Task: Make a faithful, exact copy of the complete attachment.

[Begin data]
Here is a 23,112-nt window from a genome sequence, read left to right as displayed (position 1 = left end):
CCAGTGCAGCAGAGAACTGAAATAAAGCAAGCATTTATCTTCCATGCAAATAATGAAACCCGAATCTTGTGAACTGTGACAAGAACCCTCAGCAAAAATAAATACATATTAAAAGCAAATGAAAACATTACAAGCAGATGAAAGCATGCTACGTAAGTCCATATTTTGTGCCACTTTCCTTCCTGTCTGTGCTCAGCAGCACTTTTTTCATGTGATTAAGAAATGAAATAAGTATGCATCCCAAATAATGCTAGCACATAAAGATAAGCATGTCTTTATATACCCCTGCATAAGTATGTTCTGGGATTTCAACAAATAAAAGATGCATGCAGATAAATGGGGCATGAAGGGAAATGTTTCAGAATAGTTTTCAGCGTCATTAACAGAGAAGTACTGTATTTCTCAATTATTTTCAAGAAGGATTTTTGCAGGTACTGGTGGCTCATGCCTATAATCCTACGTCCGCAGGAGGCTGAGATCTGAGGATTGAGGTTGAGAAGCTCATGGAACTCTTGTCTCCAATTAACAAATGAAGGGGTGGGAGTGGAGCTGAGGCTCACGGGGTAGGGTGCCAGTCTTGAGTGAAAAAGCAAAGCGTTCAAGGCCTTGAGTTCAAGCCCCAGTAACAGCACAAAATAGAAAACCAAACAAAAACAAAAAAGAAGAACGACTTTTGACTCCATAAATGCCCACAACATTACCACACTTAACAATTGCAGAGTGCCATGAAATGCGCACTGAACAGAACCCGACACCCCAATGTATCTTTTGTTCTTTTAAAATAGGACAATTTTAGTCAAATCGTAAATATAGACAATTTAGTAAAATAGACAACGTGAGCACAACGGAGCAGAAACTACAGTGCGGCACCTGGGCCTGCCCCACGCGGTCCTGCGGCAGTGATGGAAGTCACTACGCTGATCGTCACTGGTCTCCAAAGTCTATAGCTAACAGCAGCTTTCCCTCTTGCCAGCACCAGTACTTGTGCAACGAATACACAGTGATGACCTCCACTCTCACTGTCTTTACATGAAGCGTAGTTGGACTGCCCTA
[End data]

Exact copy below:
Here is a 23,112-nt window from a genome sequence, read left to right as displayed (position 1 = left end):
CCAGTGCAGCAGAGAACTGAAATAAAGCAAGCATTTATCTTCCATGCAAATAATGAAACCCGAATCTTGTGAACTGTGACAAGAACCCTCAGCAAAAATAAATACATATTAAAAGCAAATGAAAACATTACAAGCAGATGAAAGCATGCTACGTAAGTCCATATTTTGTGCCACTTTCCTTCCTGTCTGTGCTCAGCAGCACTTTTTTCATGTGATTAAGAAATGAAATAAGTATGCATCCCAAATAATGCTAGCACATAAAGATAAGCATGTCTTTATATACCCCTGCATAAGTATGTTCTGGGATTTCAACAAATAAAAGATGCATGCAGATAAATGGGGCATGAAGGGAAATGTTTCAGAATAGTTTTCAGCGTCATTAACAGAGAAGTACTGTATTTCTCAATTATTTTCAAGAAGGATTTTTGCAGGTACTGGTGGCTCATGCCTATAATCCTACGTCCGCAGGAGGCTGAGATCTGAGGATTGAGGTTGAGAAGCTCATGGAACTCTTGTCTCCAATTAACAAATGAAGGGGTGGGAGTGGAGCTGAGGCTCACGGGGTAGGGTGCCAGTCTTGAGTGAAAAAGCAAAGCGTTCAAGGCCTTGAGTTCAAGCCCCAGTAACAGCACAAAATAGAAAACCAAACAAAAACAAAAAAGAAGAACGACTTTTGACTCCATAAATGCCCACAACATTACCACACTTAACAATTGCAGAGTGCCATGAAATGCGCACTGAACAGAACCCGACACCCCAATGTATCTTTTGTTCTTTTAAAATAGGACAATTTTAGTCAAATCGTAAATATAGACAATTTAGTAAAATAGACAACGTGAGCACAACGGAGCAGAAACTACAGTGCGGCACCTGGGCCTGCCCCACGCGGTCCTGCGGCAGTGATGGAAGTCACTACGCTGATCGTCACTGGTCTCCAAAGTCTATAGCTAACAGCAGCTTTCCCTCTTGCCAGCACCAGTACTTGTGCAACGAATACACAGTGATGACCTCCACTCTCACTGTCTTTACATGAAGCGTAGTTGGACTGCCCTA